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This article is from the Business Development Bank of Canada (BDC)’s website. They are an excellent resource for Canadian entrepreneurs and small businesses. If you find this article helpful, we encourage you to go check out more at bdc.ca.

5 practical tips for managing conflict in your workplace

Conflict between employees is one of the most common sources of trouble in the workplace and can lead to productivity losses, increased absenteeism and poor client service. Moreover, when it goes unresolved, constant conflict can dramatically erode the quality of the work environment to the point where employees will even want to leave the organization. Here are some tips to help entrepreneurs prevent conflict and manage it when it occurs.

1. Create clear job descriptions, processes and procedures

Your employees should know at any given time what they are supposed to be doing, what they are accountable for and who they are reporting to. Avoid grey areas by clearly defining roles and responsibilities for each position in your company and recording processes and procedures. This will help you deal objectively with disputes when they occur.

2. Identify potential areas of conflict

In today’s diverse workforce, it’s common for small and medium-sized companies to accommodate employees with different backgrounds, cultures and beliefs. These differences contribute to a company’s success, but can also be among the most common sources of conflict in the workplace. Take time to learn about those differences and make sure they are respected in your workplace. This will help you prevent cultural clashes and allow you to build a diverse staff.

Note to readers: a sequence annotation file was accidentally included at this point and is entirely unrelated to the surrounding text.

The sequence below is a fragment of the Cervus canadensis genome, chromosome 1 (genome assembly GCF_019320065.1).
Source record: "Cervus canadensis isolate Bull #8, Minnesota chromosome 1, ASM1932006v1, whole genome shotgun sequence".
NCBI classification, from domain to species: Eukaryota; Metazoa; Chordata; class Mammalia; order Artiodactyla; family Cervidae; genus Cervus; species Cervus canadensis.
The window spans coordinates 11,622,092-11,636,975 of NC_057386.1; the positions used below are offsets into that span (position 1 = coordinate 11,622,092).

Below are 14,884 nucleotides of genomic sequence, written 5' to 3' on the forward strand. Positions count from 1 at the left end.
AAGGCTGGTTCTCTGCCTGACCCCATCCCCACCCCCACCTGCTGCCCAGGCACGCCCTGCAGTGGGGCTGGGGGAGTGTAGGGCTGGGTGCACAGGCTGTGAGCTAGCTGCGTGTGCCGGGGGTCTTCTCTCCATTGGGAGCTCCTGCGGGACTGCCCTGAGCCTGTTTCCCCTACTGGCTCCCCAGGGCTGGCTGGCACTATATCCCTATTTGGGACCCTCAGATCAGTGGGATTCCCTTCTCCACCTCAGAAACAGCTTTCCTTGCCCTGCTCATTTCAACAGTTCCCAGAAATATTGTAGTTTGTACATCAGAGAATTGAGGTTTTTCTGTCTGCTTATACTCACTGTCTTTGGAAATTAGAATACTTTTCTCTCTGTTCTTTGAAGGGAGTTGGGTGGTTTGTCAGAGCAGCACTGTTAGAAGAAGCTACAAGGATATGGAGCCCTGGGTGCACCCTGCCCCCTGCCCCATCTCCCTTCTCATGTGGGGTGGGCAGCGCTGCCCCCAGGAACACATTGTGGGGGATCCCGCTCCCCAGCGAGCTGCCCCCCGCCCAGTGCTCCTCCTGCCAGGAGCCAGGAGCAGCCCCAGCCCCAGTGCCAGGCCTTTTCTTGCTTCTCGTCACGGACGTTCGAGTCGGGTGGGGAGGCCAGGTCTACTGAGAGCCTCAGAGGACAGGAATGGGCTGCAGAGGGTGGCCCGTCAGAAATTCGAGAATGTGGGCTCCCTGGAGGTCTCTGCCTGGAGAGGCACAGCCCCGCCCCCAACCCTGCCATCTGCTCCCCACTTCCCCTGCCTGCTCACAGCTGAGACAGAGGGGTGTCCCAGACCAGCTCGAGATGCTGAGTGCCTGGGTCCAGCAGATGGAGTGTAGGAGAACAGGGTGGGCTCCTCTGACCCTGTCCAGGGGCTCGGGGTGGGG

3. Bring all parties to the table

When conflict occurs, take the time to sit down and discuss with all the parties involved to find the best ways to find a resolution and prevent the situation from reoccurring.

Ask each person to describe his or her side of the story. This will help you find the origins of the dispute. It will also help release tension and allow people to gain a better understanding of the other party’s point of view and actions. Often, something as simple as a misinterpretation of something someone has said can be the source of animosity.

4. Don’t let things fester

Don’t be afraid to address situations head on. Conflict is often about strong, inflamed emotions. Great mediators listen to the emotions, but focus on the facts. Be fair and transparent when you give feedback and try to solve a conflict. Adopt a positive attitude to build common ground and trust between the parties and encourage them to put all their cards on the table. Understand the nature of the conflict and try to find a compromise, but make sure people are sincerely happy with the outcome. Look for win-win.

5. Promote an open culture based on trust, respect and collaboration

Don’t confuse difference of opinion with conflict. Disagreement is inevitable and healthy for your organization. Creative forms of conflict and open debates are constructive. They help identify problems and stimulate innovation. It’s your responsibility as a leader to encourage employees to share their ideas openly but act when conflict becomes destructive.

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